Movie Reviews: Steve Jobs


Steve Jobs directed by Danny Boyle

Three scenes for three acts, how much cleaner can a narrative get? When I first heard about the production, I didn’t know why the world needed another movie that focused on the Steve Jobs and his rise and fall return to Apple. The Pirates of Silicon Valley did a pretty good job telling that story (Jobs vs Gates). Then, the world felt the impact of Ashton Kutcher and his flat footed walking with his version in Jobs (Jobs vs Scully).

Then tonight, I finally sat down and watched the Aaron “West Wing” Sorkin version of Steve Jobs. Let me tell you, this was basically the West Wing with computers. Based on the condensed biographical nuggets of his life smashed into three scenes with as much walking and talking and yelling and confrontations as one can imagine, the story does a great job balancing storytelling in a movie and trying to weave¬†biographic thread points in. This version is Job’s relationship with his daughter Lisa, John Scully his handpicked soda-loving CEO, Steve Wozniak his trusted engineer, and Joanna Hoffman his marketing sidekick and sounding board. It works on many levels due to the suspension of time and reality, almost like a storytelling reality distortion field.

The writing is very good with a ton of back and forth like many other Sorkin written screenplays. His writing is best if the characters are pressed for time and are in a hurry to do something. I remember a story he once told on a podcast that his writing stems from when he used to sneak into broadway shows after the 2nd act, so all his knowledge of stories were the third act. I’m not sure if that is true, or a part of a long line of Sorkin stories, but it does hold true to an old writing maxim to start the story the closest you can to the action or the end.




Matt and Erin walk out the theater altering watching Steve Jobs.


(Walking and smiling)

Did you like the movie?






The movie .. Steve Jobs.


(Glancing back)

Um. It was fine.


(Nodding assuredly)

Cool. I thought so too.


(Tapping her cell phone for a call and stopping)


(Raising hand for a high five)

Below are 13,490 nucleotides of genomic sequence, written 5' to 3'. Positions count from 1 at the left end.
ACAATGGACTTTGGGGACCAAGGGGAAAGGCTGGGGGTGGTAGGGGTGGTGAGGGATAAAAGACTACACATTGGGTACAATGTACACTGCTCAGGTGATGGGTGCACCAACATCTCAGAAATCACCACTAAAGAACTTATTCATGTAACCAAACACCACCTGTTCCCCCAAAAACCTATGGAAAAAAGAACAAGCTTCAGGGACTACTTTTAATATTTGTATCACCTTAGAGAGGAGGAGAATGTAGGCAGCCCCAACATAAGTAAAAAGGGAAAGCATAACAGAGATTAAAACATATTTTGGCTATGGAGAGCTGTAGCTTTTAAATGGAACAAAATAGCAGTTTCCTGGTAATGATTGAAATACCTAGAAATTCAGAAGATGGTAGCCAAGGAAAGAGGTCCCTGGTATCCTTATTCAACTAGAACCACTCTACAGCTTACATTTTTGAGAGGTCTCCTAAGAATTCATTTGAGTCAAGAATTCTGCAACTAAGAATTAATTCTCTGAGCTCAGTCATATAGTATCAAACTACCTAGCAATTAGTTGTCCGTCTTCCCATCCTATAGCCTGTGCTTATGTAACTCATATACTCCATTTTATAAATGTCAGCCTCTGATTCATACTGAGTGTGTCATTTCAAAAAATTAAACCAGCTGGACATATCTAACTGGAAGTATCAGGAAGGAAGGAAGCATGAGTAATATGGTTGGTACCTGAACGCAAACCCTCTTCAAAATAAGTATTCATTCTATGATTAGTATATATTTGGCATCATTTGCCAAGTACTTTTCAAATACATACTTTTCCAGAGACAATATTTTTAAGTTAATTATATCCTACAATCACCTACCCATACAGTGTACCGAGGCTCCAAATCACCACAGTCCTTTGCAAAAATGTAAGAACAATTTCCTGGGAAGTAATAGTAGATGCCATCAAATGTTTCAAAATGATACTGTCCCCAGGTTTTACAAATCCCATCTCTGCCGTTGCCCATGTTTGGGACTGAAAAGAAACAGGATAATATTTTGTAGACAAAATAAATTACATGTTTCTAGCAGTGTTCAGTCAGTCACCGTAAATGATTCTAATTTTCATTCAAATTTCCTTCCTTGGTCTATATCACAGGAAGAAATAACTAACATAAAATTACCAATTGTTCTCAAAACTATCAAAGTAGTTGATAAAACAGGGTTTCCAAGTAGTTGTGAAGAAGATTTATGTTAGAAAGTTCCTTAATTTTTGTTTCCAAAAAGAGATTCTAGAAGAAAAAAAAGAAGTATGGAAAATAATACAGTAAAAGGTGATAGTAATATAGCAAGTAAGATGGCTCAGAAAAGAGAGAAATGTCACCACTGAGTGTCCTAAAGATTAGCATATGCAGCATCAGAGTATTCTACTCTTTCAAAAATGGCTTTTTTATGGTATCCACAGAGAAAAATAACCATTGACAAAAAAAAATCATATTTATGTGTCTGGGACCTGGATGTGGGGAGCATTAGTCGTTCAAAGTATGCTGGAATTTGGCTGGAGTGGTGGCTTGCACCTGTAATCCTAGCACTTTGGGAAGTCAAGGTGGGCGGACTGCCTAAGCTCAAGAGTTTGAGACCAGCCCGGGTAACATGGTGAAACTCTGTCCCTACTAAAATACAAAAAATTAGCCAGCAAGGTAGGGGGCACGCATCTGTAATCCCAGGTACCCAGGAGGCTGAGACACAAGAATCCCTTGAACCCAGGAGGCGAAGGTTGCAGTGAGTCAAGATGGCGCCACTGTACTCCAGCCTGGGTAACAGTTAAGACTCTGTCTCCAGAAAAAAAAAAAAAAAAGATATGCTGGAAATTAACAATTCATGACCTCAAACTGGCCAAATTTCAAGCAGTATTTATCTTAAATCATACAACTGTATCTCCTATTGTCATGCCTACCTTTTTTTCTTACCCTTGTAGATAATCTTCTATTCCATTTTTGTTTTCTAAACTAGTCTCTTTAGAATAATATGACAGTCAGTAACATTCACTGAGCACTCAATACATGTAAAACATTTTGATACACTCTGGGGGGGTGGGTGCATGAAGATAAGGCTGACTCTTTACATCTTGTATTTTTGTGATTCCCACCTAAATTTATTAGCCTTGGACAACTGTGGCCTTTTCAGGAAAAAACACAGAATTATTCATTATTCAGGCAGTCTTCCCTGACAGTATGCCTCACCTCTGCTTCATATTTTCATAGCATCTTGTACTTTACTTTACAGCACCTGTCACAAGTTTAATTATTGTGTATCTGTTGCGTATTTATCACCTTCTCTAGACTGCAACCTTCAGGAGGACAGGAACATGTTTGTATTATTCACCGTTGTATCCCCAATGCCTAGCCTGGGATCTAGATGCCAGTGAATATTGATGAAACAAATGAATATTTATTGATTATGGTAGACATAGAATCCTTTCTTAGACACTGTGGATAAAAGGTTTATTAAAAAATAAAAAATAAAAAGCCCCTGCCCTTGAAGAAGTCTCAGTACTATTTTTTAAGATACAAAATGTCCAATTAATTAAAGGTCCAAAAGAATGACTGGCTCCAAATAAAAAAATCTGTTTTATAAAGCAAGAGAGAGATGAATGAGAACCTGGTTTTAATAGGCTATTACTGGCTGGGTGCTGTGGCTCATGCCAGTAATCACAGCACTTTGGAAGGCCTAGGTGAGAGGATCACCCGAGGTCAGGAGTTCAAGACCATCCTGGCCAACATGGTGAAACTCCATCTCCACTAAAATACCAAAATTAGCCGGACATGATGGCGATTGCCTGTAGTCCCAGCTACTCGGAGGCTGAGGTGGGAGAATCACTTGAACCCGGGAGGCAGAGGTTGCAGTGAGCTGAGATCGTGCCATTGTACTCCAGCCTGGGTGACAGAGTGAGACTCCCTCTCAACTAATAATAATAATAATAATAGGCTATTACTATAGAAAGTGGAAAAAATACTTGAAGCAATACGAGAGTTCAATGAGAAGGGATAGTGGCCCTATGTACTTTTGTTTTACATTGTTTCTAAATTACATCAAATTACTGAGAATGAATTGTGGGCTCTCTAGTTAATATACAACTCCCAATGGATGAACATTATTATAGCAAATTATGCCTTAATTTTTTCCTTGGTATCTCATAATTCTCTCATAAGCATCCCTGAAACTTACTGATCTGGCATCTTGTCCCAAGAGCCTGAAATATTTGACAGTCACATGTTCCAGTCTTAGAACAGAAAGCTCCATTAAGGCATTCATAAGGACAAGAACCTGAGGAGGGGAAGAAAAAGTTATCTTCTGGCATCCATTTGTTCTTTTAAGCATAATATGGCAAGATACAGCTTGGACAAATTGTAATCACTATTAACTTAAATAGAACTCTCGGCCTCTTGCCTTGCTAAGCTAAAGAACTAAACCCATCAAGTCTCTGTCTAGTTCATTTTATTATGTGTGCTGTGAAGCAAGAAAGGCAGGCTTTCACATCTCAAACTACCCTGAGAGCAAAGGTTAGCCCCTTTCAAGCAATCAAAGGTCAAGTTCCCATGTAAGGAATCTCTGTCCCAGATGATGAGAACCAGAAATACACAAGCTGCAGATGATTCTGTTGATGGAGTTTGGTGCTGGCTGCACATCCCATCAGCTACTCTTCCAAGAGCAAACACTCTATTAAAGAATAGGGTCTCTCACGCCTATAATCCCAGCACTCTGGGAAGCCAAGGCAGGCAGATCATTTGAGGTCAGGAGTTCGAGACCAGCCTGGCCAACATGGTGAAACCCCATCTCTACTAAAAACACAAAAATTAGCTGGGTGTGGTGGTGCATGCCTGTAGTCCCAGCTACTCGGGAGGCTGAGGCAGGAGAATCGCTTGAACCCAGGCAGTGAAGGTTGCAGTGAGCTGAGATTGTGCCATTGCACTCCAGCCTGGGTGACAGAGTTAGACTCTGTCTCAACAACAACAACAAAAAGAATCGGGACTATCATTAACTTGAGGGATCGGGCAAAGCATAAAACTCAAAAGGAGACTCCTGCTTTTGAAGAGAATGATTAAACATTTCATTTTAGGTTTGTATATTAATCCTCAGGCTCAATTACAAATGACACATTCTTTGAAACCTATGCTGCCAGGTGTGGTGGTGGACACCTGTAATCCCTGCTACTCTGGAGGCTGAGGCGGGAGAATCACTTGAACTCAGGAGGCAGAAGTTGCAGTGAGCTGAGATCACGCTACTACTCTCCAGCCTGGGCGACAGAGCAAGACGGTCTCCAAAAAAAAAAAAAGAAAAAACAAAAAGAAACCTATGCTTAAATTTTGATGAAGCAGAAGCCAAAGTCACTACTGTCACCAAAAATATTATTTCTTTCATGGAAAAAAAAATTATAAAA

(Ignoring high five and beginning talk on the iPhone)

Um hey, it’s me. The movie is over. Yeah? Oh yeah, and so is the date too.


(Not quite hearing clearly)

So yeah, I totally loved the part where Steve Jobs slid down the bannister. It was so clever.


(Not paying attention at all)

Yeah, I know. You still free? Can you pick me up now?

(Holding her hand over the iPhone)

Um, yeah, I don’t need a ride. You head out without me. I’m just gonna chill here.


(Biting lip)

Oh … ok, cool.


Movie Rating: 9.5/10 Black Turtlenecks

Review of Trainspotting, another movie by Danny Boyle

Book Reviews: Jony Ive


Jony Ive: The Genius Behind Apple’s Greatest Products by Leander Kahney

There is simply too much to read, and as a result, I skim a lot of books. To understand how Apple changed the world, one must break apple into three parts. Steve Jobs was like Captain Kirk. He helmed the ship and boldy steered the Enterprise where it never went before. Tim Cook was like Spock, who was brainy and methodical and studious in making operating decisions. Jony Ive is what I would call McCoy, who is the heart and completed the Apple triad.

Jony Ive, an Englishman who studied industrial design, was as important to Apple as Tim Cook was. The look and feel of apple products can be attributed not only to him, but his fine team who operate secretively in a locked down area equivalent of a silicon valley Fort Knox. Everything from the iPod to the iPhone to the iPad and the apple watch were designed and developed under his watchful eye. The book gave me insight to how secretive companies develop products in an ever competitive world of copycats. It also was a testimony that there was more to Apple than Steve Jobs. It was always about the people behind the products.

One of the downsides to the book was the lack of quotes attributed directly to Jony Ive. The narrative would have been greatly improved with his version of the events leading up to the great Apple products that defined the digital revolution. This was the story many wanted to read, but were left empty and disappointed by quotes from people around him. If only the author would have nailed down more backing from Jony Ive, the book could have truly been great. A marketing push could have seen Jony presenting the intricately designed cover and showing to the world for the first time a story about him.

As for skimming the book, I read this one cover to cover.

Book Review: 7.5/10